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100-acre park envisioned for growing North Carroll recreation But $4 million over 5 years may be hard for county to fund NORTH -- Manchester * Hampstead * Lineboro


North Carroll recreation volunteers have a grand plan to make it easier for children to play sports in the growing Hampstead-Manchester area: They want to build a 100-acre park.

Ball fields and other sports facilities are overcrowded now and can't accommodate all the children who want to play in leagues, they say.

"It's real tough when you're sitting at a registration table and you have to turn a kid away. And it's happening more often," said Stephen A. Ford of Upperco, who helped the North Carroll Recreation Council write a five-year plan to expand programs.

The council asked the county for almost $4 million in the next five years to build more ball fields and the new park, which would have fields for various sports, tennis courts, a multipurpose building, tot lots and a pond. Construction would begin in 1996, according to the plan.

"As we envision it, this is the recreational facility for the 21st century in northern Carroll County," the volunteers wrote in the report.

The county's Recreation and Parks Board is considering the request, which will go before the Planning Commission and the county commissioners later this year.

It won't be easy to get that much money. Other recreation councils have made requests, too, and county money for capital projects is limited. Carroll will spend about $1.2 million on recreation capital projects in the current fiscal year, Recreation and Parks Director Richard J. Soisson said.

"There is lots of growth in North Carroll, just like there is in other parts of Carroll. And that's where we run into problems," he said.

North Carroll volunteers have a good chance of receiving part of the money they want, Mr. Soisson said.

The 42-page plan is impressive, he said. "Overall, it's an excellent plan."

The North Carroll Recreation Council is the first to present a five-year capital project plan, he said. His staff is encouraging other recreation councils also to look ahead.

North Carroll Recreation Council President Kenneth A. Kiler of Manchester said council members decided now is the time to make the long-term request.

"The recreation council decided it was time to actively pursue it," he said.

James Deiaco, who lives outside Hampstead, chaired a six-member committee that worked for two months to write the report, Mr. Ford said. The group asked for input from various sports organizations and compiled charts and graphs of

statistics that show the area's growth.

"We searched for a lot of information. We tried to do whatever we could to impress upon the board that we really needed help," Mr. Ford said.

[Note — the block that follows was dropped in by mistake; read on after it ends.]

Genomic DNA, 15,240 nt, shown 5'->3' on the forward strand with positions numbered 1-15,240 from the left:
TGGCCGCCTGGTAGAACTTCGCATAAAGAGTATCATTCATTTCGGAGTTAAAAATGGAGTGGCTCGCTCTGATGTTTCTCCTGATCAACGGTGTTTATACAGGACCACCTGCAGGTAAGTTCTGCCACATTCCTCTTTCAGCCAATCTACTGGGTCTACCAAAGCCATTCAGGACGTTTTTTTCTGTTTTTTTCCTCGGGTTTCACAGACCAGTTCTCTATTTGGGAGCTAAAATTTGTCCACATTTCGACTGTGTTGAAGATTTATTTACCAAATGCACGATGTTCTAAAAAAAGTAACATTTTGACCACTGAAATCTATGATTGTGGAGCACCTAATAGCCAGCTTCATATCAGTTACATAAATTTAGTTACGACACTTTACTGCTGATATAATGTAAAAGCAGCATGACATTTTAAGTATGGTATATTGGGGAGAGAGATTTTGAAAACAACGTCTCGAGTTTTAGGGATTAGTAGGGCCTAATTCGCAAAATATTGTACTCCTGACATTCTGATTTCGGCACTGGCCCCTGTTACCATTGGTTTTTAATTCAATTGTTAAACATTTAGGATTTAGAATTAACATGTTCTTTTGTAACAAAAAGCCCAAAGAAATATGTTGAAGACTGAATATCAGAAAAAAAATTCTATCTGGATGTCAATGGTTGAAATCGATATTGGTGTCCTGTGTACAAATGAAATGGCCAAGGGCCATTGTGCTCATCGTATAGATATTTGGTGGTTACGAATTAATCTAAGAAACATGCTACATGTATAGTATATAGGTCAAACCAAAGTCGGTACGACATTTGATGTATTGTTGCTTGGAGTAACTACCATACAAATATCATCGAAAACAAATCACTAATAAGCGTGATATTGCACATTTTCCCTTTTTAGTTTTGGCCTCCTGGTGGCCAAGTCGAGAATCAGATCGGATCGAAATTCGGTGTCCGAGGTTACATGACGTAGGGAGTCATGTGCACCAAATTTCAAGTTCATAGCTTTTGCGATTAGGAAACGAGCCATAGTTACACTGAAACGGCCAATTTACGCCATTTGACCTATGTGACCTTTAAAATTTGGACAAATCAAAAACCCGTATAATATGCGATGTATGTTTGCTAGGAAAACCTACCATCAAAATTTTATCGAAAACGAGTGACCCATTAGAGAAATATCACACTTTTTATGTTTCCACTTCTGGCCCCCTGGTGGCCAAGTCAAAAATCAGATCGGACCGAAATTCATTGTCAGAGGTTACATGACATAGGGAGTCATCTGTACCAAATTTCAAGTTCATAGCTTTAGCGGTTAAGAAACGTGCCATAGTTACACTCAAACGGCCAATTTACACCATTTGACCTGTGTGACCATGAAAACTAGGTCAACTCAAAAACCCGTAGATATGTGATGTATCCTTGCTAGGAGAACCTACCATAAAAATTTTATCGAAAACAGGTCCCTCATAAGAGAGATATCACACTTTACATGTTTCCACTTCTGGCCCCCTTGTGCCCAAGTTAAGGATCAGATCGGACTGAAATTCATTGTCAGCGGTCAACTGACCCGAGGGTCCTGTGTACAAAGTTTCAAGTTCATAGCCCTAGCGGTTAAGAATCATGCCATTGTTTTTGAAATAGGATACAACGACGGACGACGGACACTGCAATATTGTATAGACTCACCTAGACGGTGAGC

The report shows that population in the North Carroll area is expected to be about 28,700 by the year 2010, up from about 19,000 in 1985. It also says the number of recreation programs offered by the council has doubled from 1985 to the present and that program participation has increased almost 15 percent per year since then.

Participation in certain youth sports is increasing quickly, the report says. In 1989, 100 youths played in Manchester baseball leagues; this year, 400 youths are playing. In 1987, 47 youths played in Manchester softball leagues; this year, 155 are playing.

Soccer, Babe Ruth baseball, lacrosse and football leagues also are growing, the report says.

Fields at Christmas Tree Park and the adjoining Lion's Club Park in Manchester and at area schools are strained, Mr. Ford said. The last capital improvement project in the area was in the early 1980s when new fields were developed at North Carroll Middle School, he said.

Here are details about the proposed five-year plan:

* First year -- fiscal 1995, which begins July 1, 1994 -- develop an empty field behind North Carroll Middle as a 90-foot baseball and soccer field and install lights, dugouts, backstops, fences and soccer goals.

The field would be used primarily by youths ages 13 to 15 and would be available for middle school use during school hours and for high-school baseball practices. The estimated cost is $315,000.

* Second year -- fiscal 1996, which begins July 1, 1995 -- develop land at a future elementary school site at Route 30 and Lineboro Road for four fields to be used for softball, Little League baseball, soccer, football and lacrosse. The estimated cost is $393,000.

* Third year -- fiscal 1997, which begins July 1, 1996 -- buy 100 acres for a community park with six baseball and softball fields rTC and several fields that could be used for soccer, lacrosse and football.

The park also would have a fitness course, bike paths and an equestrian trail. The estimated cost is $1.3 million.

* Fourth year -- fiscal 1998, which begins July 1, 1997 -- grade, seed, develop fields and install lights at the park. The estimated cost is $994,000.

* Fifth year -- fiscal 1999, which begins July 1, 1998 -- build a multipurpose recreation building at the park with bathrooms, concession stands, storage space, offices and a small gymnasium. The estimated cost is $900,000.

"Most of this probably will go into the [county's] five-year plan," Mr. Soisson said. But money for all of it probably will not be available, he said.

The chances of North Carroll receiving $4 million "are not very good in the next five years," he said. "But the chances of getting part of that are better."

Projects listed in the first and second years of the plan are likely to be funded in the next five years, he said. These projects would help ease crowding, he added.

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